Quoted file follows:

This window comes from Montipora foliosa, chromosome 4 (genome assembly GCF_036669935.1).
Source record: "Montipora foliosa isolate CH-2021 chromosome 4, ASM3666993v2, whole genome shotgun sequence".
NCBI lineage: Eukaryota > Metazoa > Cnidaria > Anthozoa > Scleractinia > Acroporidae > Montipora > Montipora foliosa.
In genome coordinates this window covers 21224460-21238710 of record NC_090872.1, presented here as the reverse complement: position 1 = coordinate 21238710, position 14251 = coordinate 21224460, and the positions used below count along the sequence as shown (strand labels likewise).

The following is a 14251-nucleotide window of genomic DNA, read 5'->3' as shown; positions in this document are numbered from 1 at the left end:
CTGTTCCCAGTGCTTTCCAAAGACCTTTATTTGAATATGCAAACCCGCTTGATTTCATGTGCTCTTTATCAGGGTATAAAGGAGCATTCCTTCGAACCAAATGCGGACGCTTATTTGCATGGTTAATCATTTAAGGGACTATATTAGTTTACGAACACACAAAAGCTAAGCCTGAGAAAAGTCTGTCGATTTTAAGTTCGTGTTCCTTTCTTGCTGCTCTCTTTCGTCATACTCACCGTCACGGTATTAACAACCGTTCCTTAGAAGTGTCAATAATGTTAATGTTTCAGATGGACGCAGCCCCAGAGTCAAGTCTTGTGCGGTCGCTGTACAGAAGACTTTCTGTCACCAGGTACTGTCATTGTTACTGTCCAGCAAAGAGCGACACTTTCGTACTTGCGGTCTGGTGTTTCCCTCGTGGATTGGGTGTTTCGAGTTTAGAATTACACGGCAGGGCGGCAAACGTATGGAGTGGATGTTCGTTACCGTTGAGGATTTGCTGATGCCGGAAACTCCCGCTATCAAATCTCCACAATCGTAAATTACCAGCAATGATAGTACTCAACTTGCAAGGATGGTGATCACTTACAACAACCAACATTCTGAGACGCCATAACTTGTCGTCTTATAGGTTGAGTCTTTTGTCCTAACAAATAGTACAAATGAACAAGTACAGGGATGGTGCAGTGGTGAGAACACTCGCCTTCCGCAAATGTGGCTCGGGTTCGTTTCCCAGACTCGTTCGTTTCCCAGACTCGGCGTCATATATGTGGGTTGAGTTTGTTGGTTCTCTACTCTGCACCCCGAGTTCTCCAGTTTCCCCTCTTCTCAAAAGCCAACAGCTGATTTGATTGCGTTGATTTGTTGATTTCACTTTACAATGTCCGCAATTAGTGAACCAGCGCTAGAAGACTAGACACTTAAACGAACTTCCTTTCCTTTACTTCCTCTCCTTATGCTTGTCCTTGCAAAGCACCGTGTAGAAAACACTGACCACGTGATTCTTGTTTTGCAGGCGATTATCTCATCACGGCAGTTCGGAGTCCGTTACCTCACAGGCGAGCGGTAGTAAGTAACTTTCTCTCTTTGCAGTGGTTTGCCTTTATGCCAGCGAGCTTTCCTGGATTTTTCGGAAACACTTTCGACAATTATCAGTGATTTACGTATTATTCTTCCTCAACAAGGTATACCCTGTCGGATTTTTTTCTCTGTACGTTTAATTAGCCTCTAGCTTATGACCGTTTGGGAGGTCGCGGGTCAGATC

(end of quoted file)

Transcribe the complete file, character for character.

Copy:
This window comes from Montipora foliosa, chromosome 4 (genome assembly GCF_036669935.1).
Source record: "Montipora foliosa isolate CH-2021 chromosome 4, ASM3666993v2, whole genome shotgun sequence".
NCBI lineage: Eukaryota > Metazoa > Cnidaria > Anthozoa > Scleractinia > Acroporidae > Montipora > Montipora foliosa.
In genome coordinates this window covers 21224460-21238710 of record NC_090872.1, presented here as the reverse complement: position 1 = coordinate 21238710, position 14251 = coordinate 21224460, and the positions used below count along the sequence as shown (strand labels likewise).

The following is a 14251-nucleotide window of genomic DNA, read 5'->3' as shown; positions in this document are numbered from 1 at the left end:
CTGTTCCCAGTGCTTTCCAAAGACCTTTATTTGAATATGCAAACCCGCTTGATTTCATGTGCTCTTTATCAGGGTATAAAGGAGCATTCCTTCGAACCAAATGCGGACGCTTATTTGCATGGTTAATCATTTAAGGGACTATATTAGTTTACGAACACACAAAAGCTAAGCCTGAGAAAAGTCTGTCGATTTTAAGTTCGTGTTCCTTTCTTGCTGCTCTCTTTCGTCATACTCACCGTCACGGTATTAACAACCGTTCCTTAGAAGTGTCAATAATGTTAATGTTTCAGATGGACGCAGCCCCAGAGTCAAGTCTTGTGCGGTCGCTGTACAGAAGACTTTCTGTCACCAGGTACTGTCATTGTTACTGTCCAGCAAAGAGCGACACTTTCGTACTTGCGGTCTGGTGTTTCCCTCGTGGATTGGGTGTTTCGAGTTTAGAATTACACGGCAGGGCGGCAAACGTATGGAGTGGATGTTCGTTACCGTTGAGGATTTGCTGATGCCGGAAACTCCCGCTATCAAATCTCCACAATCGTAAATTACCAGCAATGATAGTACTCAACTTGCAAGGATGGTGATCACTTACAACAACCAACATTCTGAGACGCCATAACTTGTCGTCTTATAGGTTGAGTCTTTTGTCCTAACAAATAGTACAAATGAACAAGTACAGGGATGGTGCAGTGGTGAGAACACTCGCCTTCCGCAAATGTGGCTCGGGTTCGTTTCCCAGACTCGTTCGTTTCCCAGACTCGGCGTCATATATGTGGGTTGAGTTTGTTGGTTCTCTACTCTGCACCCCGAGTTCTCCAGTTTCCCCTCTTCTCAAAAGCCAACAGCTGATTTGATTGCGTTGATTTGTTGATTTCACTTTACAATGTCCGCAATTAGTGAACCAGCGCTAGAAGACTAGACACTTAAACGAACTTCCTTTCCTTTACTTCCTCTCCTTATGCTTGTCCTTGCAAAGCACCGTGTAGAAAACACTGACCACGTGATTCTTGTTTTGCAGGCGATTATCTCATCACGGCAGTTCGGAGTCCGTTACCTCACAGGCGAGCGGTAGTAAGTAACTTTCTCTCTTTGCAGTGGTTTGCCTTTATGCCAGCGAGCTTTCCTGGATTTTTCGGAAACACTTTCGACAATTATCAGTGATTTACGTATTATTCTTCCTCAACAAGGTATACCCTGTCGGATTTTTTTCTCTGTACGTTTAATTAGCCTCTAGCTTATGACCGTTTGGGAGGTCGCGGGTCAGATC